Design and Production

BFA in Theatre Arts with a concentration in Design and Production

About the concentration

As a first-year student, you’ll enjoy a rotation through our shops, learning the vocabulary, techniques and practices of each discipline. You’ll learn both the technical and design aspects of each area. In costume, you’ll learn to read a pattern, sew, analyze a script and craft renderings. In lighting, you’ll learn the function of each instrument and how to hang them properly and safely. In scenic design, you’ll learn how to make models and construct flats. In scenic construction, you’ll learn how to read drafting, work with numerous tools and build a set. A lab component in each area will give you hands-on experience directly related to a mainstage production in the ECU/Loessin Playhouse.

You’ll select an area of focus within the concentration: scenic design, scenic painting, properties, scenic construction, costume design, costume construction, lighting design or electrics.

As a sophomore, you’ll study stage management and immerse yourself in higher-level scenic, costume, lighting and sound design classes. You’ll take on special projects, like a show assignment, or a custom project that suits your interests. Perhaps you’d like to compare the process of draping a costume for an actor to the use of a commercial pattern, or perhaps you’ll want to design a show for a non-proscenium space. You’ll present and refine a portfolio of work prior to the Southeastern Theatre Conference (SETC) or other conferences so you can begin making industry connections and seek summer employment.

As a junior, you’ll serve in a position within a production, as paint charge, props master, assistant props master or assistant costume designer, or you’ll direct a major build for a stage element. You might serve as assistant lighting or scenic designer. Your professors will support you as you test your limits. Once you’ve reached an assistant position, you’ll participate in production meetings.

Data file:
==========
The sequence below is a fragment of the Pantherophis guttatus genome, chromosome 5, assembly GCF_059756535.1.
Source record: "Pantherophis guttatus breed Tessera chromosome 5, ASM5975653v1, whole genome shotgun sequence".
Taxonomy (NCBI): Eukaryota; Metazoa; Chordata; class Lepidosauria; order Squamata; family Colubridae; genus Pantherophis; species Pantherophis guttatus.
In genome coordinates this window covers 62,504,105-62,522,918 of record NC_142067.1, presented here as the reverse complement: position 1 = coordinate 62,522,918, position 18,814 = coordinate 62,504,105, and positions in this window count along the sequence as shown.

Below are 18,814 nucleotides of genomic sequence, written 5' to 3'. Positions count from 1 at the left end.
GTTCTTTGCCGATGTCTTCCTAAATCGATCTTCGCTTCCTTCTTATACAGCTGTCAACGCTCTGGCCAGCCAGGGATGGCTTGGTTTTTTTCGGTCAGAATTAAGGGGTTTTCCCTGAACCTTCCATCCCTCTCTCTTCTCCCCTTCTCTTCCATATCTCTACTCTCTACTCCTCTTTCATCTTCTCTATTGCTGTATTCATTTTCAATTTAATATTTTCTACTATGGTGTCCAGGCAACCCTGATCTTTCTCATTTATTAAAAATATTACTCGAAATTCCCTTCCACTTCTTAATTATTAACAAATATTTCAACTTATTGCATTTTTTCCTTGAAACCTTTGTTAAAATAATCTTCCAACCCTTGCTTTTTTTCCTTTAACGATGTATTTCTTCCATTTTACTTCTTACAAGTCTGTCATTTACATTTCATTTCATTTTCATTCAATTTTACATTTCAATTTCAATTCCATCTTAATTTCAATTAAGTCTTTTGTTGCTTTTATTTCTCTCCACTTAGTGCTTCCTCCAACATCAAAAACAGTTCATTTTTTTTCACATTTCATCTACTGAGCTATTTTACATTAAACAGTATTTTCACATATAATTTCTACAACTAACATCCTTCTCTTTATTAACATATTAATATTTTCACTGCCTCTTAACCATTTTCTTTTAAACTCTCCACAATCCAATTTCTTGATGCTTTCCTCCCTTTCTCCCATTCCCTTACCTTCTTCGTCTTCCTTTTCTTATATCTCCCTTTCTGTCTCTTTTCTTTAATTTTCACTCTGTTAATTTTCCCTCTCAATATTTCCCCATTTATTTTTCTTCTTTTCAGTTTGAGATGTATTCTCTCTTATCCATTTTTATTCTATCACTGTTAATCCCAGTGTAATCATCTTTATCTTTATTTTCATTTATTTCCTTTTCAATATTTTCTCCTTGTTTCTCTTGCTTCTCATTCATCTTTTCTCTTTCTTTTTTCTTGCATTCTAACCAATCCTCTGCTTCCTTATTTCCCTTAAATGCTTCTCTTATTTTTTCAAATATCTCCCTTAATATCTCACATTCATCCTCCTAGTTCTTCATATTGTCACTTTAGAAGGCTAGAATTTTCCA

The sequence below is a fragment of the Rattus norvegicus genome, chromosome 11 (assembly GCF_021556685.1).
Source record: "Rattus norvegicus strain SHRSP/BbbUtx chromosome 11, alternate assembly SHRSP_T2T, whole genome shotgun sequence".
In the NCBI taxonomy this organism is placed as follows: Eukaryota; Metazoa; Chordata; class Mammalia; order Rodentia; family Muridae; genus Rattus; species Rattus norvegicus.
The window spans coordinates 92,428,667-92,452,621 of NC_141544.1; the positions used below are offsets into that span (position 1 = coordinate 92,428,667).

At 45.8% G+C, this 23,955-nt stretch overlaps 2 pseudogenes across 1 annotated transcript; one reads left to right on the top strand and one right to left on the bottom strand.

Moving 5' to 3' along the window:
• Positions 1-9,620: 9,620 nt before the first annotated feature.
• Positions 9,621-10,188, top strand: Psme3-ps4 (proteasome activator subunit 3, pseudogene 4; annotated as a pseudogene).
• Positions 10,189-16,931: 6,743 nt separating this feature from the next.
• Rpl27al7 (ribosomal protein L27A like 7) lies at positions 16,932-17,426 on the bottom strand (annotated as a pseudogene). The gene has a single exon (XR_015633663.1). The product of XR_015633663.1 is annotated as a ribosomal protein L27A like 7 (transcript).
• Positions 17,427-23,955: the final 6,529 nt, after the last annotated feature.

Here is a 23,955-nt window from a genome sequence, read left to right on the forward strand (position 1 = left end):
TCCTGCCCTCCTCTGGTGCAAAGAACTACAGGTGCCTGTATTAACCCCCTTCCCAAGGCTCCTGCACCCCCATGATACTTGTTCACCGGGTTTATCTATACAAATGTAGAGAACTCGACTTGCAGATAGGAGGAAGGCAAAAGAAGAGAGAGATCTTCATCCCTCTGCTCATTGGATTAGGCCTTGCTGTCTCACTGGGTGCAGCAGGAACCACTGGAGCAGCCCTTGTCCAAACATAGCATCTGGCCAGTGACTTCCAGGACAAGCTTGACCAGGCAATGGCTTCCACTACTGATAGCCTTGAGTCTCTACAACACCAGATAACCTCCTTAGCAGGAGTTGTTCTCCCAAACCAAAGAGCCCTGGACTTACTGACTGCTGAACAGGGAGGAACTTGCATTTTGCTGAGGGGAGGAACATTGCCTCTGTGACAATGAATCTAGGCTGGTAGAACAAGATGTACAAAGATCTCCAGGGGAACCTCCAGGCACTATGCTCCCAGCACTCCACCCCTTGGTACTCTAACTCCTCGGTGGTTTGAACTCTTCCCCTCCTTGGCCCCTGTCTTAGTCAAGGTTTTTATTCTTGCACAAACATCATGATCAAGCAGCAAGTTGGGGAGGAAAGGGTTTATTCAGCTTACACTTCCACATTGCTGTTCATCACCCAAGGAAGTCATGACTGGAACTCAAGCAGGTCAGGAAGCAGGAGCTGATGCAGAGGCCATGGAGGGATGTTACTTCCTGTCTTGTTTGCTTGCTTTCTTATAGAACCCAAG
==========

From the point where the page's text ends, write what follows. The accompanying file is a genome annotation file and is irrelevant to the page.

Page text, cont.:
In your senior year, you’ll complete a capstone portfolio project in whichever area you’ve selected. Perhaps you’ll serve as a technical director, master electrician, sound designer, paint charge, props master, costume designer, scenic designer or shop supervisor.

To strengthen your abilities and create an understanding and respect of each area within the school, you’ll experience classes in performance, movement and possibly dance.

As a senior, you’ll enroll in the capstone portfolio class, through which you’ll demonstrate your expertise. Perhaps you’ll be the scenic designer on a large project, or serve as the technical director, master electrician, sound designer for a major production. The opportunity exists so that you can demonstrate and document your expertise, which in turn will prepare you for employment in the field.

Student experiences

Many students join the Design and Production Club, an organization that supports professional practice. Design and Production students participate in the Southeastern Theatre Conference (SETC) to compete in design and technical categories and find summer employment and first jobs. Some students attend USITT conferences, a convening of the association for theatre and live entertainment production professionals.

Stellar lighting design students may apply for the Howell Binkley Internship. Mr. Binkley (BFA ‘77) is a decorated lighting designer, with multiple Helen Hayes, Laurence Olivier and Tony Awards for shows including Kiss of the Spider Woman, Jersey Boys and Hamilton.

The selected student will work with Binkley’s lighting company on Broadway and regional theatre projects, becoming intimately involved in the day-to-day operations of the company and in the developmental process of the designer himself. The recipient receives a stipend.

 

How do I learn more about the program?

Contact Delta Childers-Smith at smithdelt15@ecu.edu or 252-328-6338.

Faculty

Jason Ammons, scenic design

Dorothy Austin-Harrell, properties

Jeni Parker, stage management

Reid Parker, design and production/production manager

Rebekah Rose, costume shop supervisor

Michael Shoaf, lighting/sound design

Delta Childers-Smith, costume design/Design and Production area coordinator